♦ Try to let go of your emotions about being “right” or about someone else being “wrong” while searching for words to describe.
Huh. Are those not emotions I should describe if I experience them? Isn’t “I think they were wrong” a thought I should name and mention as such?
♦ Get “lost” in an activity.
♦ Let go of your sense of time while you are doing something.
♦ Allow yourself to be natural in the situation.
Ooh, they’re talking about flow states! I like flow states. I sometimes experience them while blogging, writing stories, debating, coding, or brushing my teeth in combination with listening to music and moving in weird ways, as well as when I go for walks (to some extent – by necessity, I stay more aware of my surroundings and less “natural” while being outside in public than when I’m at home by myself).
♦ Practice your skills until they become a part of you.
Do they mean skills at activities that will give me flow states here? Possible, although “going for a walk” isn’t exactly a skill. Or do they mean all the skills on the page (observing, describing, and participating)?
I’m also not sure what exactly it means for a skill to become a part of me. To become a habit, maybe? But the skills on the page seem mutually exclusive: if I’m getting lost in an activity, I’m clearly neither observing myself nor describing what I’m experiencing.
I am experiencing a feeling of confusion.
Page 16 deals with “HOW” skills: Non-Judgmental Stance, One Mindfully in the Moment, and Effectively.
The non-judgmental stance – observing without evaluating – is something I feel like I’m pretty good at already, when I have the time and space to do it. (And when it’s appropriate. Seeing e.g. advice for mental health management without evaluating it regarding its usefulness would not be appropriate.)
Although they also say:
♦ UNGLUE YOUR OPINIONS from the facts, from the “who, what, when, and where.
My opinions are (usually, as far as I can control it) based on facts. What am I supposed to unglue there?
How do they distinguish opinions from conclusions anyway? “My laptop is broken” is a conclusion based on the facts that I was told as much by the service guy and it takes ages to boot. I can’t unglue it from those.
“I should get a new laptop” sounds a little more like an opinion, but it’s also based on facts: there are many situations in my daily life in which I need a functional laptop, and the laptop I’ve used so far is broken.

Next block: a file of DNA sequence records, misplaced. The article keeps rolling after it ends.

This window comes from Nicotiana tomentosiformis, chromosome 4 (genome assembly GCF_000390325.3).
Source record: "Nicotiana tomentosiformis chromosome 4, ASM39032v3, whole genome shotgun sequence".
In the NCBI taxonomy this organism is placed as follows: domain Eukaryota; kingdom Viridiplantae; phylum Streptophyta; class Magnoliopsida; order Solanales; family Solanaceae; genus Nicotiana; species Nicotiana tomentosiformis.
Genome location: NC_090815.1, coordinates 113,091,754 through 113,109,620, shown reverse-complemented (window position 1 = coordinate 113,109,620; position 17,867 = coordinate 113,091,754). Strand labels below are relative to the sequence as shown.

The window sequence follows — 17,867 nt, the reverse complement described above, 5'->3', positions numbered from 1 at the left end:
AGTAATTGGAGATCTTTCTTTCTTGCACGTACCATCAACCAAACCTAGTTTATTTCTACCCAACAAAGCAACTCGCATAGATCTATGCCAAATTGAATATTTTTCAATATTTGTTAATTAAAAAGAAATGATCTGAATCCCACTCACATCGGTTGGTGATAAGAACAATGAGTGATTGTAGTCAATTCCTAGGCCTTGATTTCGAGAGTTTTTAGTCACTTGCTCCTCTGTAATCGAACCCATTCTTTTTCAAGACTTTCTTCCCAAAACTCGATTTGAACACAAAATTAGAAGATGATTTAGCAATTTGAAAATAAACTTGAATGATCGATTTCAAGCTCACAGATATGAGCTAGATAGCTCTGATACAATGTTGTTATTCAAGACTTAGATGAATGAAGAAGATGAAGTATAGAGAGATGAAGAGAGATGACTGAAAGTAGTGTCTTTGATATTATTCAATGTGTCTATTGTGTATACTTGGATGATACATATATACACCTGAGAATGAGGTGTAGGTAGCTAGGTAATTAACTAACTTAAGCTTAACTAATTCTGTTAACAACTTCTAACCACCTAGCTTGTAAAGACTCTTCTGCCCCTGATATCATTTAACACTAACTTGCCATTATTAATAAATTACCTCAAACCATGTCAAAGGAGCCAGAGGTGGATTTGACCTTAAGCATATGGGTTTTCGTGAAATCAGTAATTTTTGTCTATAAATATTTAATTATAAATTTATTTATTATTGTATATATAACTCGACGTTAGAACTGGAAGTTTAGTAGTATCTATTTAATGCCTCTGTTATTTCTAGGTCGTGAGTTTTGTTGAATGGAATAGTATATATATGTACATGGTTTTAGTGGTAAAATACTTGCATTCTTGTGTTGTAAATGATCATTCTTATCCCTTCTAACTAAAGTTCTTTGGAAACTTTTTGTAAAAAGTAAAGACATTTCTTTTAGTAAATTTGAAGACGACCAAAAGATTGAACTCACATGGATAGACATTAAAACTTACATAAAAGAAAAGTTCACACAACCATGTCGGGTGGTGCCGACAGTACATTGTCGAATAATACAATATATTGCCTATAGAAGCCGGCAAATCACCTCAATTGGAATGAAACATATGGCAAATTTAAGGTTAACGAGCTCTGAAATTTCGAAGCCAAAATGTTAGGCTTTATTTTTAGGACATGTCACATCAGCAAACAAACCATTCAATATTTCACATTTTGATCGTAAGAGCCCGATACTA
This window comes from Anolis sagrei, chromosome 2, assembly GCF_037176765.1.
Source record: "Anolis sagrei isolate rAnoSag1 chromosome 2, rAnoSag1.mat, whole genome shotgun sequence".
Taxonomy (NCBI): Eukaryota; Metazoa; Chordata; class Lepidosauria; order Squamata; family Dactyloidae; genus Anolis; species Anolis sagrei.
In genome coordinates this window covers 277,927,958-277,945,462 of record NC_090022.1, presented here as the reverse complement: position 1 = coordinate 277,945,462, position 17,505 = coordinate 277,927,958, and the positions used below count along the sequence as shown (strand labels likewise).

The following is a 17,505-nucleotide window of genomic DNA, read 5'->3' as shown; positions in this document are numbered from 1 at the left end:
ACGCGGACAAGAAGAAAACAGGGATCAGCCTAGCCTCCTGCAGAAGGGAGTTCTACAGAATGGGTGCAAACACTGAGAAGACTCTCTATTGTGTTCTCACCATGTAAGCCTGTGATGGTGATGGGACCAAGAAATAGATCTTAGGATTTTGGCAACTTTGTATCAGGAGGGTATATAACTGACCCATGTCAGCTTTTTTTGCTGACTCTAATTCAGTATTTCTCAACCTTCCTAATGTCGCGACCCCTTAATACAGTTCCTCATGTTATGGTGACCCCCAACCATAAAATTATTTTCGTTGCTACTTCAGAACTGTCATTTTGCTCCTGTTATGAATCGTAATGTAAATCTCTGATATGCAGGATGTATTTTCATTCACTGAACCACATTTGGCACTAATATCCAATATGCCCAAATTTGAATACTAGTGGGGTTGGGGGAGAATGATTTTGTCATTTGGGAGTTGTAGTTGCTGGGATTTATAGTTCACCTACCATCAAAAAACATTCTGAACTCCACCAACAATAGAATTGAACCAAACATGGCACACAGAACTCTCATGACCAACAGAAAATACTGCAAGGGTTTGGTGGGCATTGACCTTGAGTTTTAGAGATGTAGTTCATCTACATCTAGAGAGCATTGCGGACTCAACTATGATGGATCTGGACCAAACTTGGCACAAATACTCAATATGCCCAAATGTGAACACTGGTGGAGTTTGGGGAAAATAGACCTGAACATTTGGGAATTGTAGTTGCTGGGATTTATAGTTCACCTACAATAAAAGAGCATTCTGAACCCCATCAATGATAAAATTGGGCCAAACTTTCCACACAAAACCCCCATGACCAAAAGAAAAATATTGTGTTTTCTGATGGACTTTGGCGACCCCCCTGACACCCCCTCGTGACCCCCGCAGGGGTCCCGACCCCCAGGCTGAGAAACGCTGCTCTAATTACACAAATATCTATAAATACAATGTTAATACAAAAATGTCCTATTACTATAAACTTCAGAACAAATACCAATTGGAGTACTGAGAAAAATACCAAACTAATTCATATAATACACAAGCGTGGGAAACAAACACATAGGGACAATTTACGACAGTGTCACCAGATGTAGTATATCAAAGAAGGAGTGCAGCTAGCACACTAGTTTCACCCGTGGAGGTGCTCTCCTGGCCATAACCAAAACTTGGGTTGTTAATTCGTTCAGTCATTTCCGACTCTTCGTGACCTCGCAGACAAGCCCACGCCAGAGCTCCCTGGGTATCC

I don’t know what they want me to do here.
Also, I did not forget to copy the closing quotation mark, there simply is none. There is none and it’s making me twitchy.
♦ ACCEPT each moment, each event as a blanket spread out on the lawn accepts both the rain and the sun, each leaf that falls upon it.
Well, that sounds pretty easy for the blanket to do, considering it’s a blanket and doesn’t have a choice. I don’t feel like a literal wet blanket is a great example to follow to improve one’s mental health and interpersonal relationships, though.
The next skill – One Mindfully in the Moment (although I feel like that really should be “one-mindfully”) – consists of the following:
♦ DO ONE THING AT A TIME. When you are eating, eat. When you are walking, walk. When you are working, work. When you are in a group, or a conversation, focus your attention on the very moment you are in with the other person. Do each thing with all of your attention.
♦ If other actions, thoughts, or strong feelings distract you, LET GO OF DISTRACTIONS and go back to what you are doing—again, and again, and again.
♦ CONCENTRATE YOUR MIND. If you find you are doing two things at once, stop and go back to one thing at a time.
My first reaction to this is a very, very emphatic NOPE.
While focusing on the task at hand is helpful for tasks that actually take up all mental space (some work tasks, some video games, writing), trying not to do anything else than walking or eating would require me to somehow kill off most of my mental processes: there simply isn’t enough there to focus on to occupy my mind completely. Sure, I can take a few bites in which I devote most or even all of my attention to the taste and smell and sensation of eating, but very soon, it’s going to get repetitive.
Walking, interestingly, is a mixed bag there: the task of walking itself is repetitive, but the environment usually has too much rather than too little to focus on, and I need to pick and choose. I usually think about things unrelated to the walk too, though, because it’s often the very reason I even go for a walk – to have time and space to think something through.
It’s also often how the best ideas, thoughts, and realizations happen. Continued, intense focus on a work problem sometimes gets you stuck, and when you do some other, undemanding task, relax and let your thoughts wander, your mindset is much more open to new ideas for possible solutions.